Tulsan Tony Hall preferred life on the streets
BY TIM STANLEY World Staff Writer
Friday, August 17, 2012
8/17/12 at 4:44 AM
Just because he was quiet didn't mean that Tony Hall never had anything to say. And when he did, he usually said it well.
In his rich baritone voice - so melodic and articulate that he often was asked if he had been an actor - Hall was known to talk intelligently on a variety of subjects.
He could discuss "everything from Shakespearean sonnets to politics to what color of nail polish I should wear," his friend Tanya Moore said with a laugh.
Less-polished subjects were also candidly discussed: his homelessness, for example.
A self-described loner who didn't care much for crowds or being indoors, Hall was unapologetic about preferring life on the streets.
He was a regular at Iron Gate, a nonprofit soup kitchen and food pantry serving Tulsa's homeless population, for more than 20 years, and he considered Moore and the other staff members there his family. They felt the same way about him, said Moore, Iron Gate's social services coordinator.
Often their choice to speak to visiting youth groups about street life, "Tony looked like, on the outside, what people think of as a typical homeless person," Moore said. "But he wasn't. He was educated, well-read, intelligent.
"Everyone who talked with and listened to Tony came away changed or with a different view of the world. He didn't know how special he was."
Wade Anthony "Tony" Hall died Aug. 2 after being diagnosed with terminal cancer. He was 56.
A memorial service is planned for 11 a.m. Aug. 23 at Trinity Episcopal Church. Serenity Funerals & Crematory was in charge of cremation, and the church has donated a niche in its columbarium for Hall's ashes.
Interviewed last year for "The Faces of Iron Gate," a booklet the nonprofit publishes, the softspoken Hall offered some details about his past.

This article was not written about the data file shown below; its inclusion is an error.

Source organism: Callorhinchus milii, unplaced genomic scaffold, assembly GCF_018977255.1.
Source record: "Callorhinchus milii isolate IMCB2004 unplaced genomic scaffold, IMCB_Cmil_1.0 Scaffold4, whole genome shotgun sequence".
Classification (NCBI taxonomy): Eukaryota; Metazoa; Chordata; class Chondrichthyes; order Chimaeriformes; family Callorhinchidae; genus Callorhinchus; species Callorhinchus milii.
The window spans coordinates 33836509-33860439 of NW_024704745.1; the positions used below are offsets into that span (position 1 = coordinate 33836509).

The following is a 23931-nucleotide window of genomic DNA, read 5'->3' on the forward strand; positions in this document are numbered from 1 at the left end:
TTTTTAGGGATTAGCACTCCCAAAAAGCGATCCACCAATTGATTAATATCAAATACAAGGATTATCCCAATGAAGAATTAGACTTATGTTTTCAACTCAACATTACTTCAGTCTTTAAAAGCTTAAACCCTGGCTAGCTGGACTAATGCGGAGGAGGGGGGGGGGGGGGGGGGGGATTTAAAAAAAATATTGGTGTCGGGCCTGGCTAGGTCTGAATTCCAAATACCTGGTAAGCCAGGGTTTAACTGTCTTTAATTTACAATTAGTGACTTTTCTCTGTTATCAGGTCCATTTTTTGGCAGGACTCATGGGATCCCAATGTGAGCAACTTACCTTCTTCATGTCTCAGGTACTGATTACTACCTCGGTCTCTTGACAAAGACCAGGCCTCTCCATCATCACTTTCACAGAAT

Adopted as a newborn, he was a native of Spokane, Wash., and a member of the Lummi Indian tribe.
He graduated from junior college and attended the University of Seattle with plans to become a counselor. But college was too big for him, he said, and mostly he partied.
Hall's life on the streets began after that.
For 15 years, he lived in San Francisco's rough Tenderloin district. He had a love for travel, though, and later he moved around a lot, eventually landing in Tulsa.
At night, Hall usually slept outdoors, sometimes in abandoned houses or on porches, and by day, he collected cans for recycling, earning as much as $20 a day.
In "The Faces of Iron Gate," Hall said: "Life on the street is what you make of it. I'm healthy. I'm happy. My life is good."
Hall knew of no surviving relatives. He always said Iron Gate was his family.
"Tony really embraced life - seeing the world and being a part of it," Moore said. "He showed that your circumstances aren't as important as how you look at the world and the friends you make along the way."
Original Print Headline: Homeless man created a family
Tim Stanley 918-581-8385
Tony Hall, a regular for more than 20 years at Tulsa's Iron Gate soup kitchen who had become like family to staff members there, died Aug. 2. He was 56. Courtesy